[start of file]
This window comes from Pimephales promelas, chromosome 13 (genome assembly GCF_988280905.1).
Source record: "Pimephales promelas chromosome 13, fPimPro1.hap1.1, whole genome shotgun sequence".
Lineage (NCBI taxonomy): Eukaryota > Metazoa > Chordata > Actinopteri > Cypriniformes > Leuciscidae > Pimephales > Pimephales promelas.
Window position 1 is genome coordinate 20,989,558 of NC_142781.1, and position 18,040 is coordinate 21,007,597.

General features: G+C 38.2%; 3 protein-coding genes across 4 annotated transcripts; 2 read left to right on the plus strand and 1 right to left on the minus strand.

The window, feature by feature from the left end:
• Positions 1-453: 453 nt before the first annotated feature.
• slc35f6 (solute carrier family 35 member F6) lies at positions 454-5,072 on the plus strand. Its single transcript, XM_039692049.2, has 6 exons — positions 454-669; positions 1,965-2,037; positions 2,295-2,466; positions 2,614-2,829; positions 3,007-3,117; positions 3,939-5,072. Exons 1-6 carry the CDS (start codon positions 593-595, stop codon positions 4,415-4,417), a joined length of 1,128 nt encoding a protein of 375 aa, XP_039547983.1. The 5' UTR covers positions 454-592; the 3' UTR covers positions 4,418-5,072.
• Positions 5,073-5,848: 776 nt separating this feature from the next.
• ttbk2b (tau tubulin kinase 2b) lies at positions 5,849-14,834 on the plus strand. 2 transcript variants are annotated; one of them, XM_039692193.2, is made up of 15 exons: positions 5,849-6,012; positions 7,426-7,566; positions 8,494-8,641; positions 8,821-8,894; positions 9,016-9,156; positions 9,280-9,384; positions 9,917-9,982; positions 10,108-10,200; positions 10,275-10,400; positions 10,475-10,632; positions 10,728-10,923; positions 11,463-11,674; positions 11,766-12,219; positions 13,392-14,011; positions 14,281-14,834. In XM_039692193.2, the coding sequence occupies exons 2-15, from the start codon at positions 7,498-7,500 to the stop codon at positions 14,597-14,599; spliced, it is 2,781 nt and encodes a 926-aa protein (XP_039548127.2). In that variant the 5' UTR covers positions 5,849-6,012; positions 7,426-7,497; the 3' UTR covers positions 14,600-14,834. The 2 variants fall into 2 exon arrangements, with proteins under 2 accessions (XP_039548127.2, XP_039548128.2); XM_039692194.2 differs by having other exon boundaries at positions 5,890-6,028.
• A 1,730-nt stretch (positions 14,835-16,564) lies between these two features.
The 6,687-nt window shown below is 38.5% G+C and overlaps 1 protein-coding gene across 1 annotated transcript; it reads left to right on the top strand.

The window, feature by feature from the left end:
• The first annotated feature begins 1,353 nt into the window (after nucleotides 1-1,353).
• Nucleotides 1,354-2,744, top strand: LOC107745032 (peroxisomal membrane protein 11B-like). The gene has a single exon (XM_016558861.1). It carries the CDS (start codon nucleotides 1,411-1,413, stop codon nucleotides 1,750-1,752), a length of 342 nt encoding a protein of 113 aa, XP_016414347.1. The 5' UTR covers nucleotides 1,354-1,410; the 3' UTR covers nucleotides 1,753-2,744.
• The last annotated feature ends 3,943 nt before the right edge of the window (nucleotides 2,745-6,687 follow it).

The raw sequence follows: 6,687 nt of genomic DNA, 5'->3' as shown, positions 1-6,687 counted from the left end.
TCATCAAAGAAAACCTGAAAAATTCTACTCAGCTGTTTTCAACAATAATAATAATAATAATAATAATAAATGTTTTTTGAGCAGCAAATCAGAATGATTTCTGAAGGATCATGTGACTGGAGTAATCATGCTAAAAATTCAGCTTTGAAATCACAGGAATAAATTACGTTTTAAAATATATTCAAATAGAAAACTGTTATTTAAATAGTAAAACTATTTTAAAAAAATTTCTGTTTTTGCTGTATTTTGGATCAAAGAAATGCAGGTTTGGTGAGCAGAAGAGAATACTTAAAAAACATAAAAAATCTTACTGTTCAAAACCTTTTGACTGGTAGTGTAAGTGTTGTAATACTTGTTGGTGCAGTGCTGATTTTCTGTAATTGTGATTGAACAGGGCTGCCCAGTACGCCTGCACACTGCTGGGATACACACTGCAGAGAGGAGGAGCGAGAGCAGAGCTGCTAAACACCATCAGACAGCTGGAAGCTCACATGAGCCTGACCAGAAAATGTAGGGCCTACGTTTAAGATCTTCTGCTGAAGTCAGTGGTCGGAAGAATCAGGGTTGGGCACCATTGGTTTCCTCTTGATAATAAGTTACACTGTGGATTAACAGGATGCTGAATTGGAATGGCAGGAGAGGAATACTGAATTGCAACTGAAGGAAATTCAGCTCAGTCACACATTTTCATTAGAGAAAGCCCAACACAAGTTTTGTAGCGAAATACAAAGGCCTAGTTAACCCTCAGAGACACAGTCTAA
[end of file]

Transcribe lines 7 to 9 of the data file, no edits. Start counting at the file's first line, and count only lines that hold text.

• Positions 1-453: 453 nt before the first annotated feature.
• slc35f6 (solute carrier family 35 member F6) lies at positions 454-5,072 on the plus strand. Its single transcript, XM_039692049.2, has 6 exons — positions 454-669; positions 1,965-2,037; positions 2,295-2,466; positions 2,614-2,829; positions 3,007-3,117; positions 3,939-5,072. Exons 1-6 carry the CDS (start codon positions 593-595, stop codon positions 4,415-4,417), a joined length of 1,128 nt encoding a protein of 375 aa, XP_039547983.1. The 5' UTR covers positions 454-592; the 3' UTR covers positions 4,418-5,072.
• Positions 5,073-5,848: 776 nt separating this feature from the next.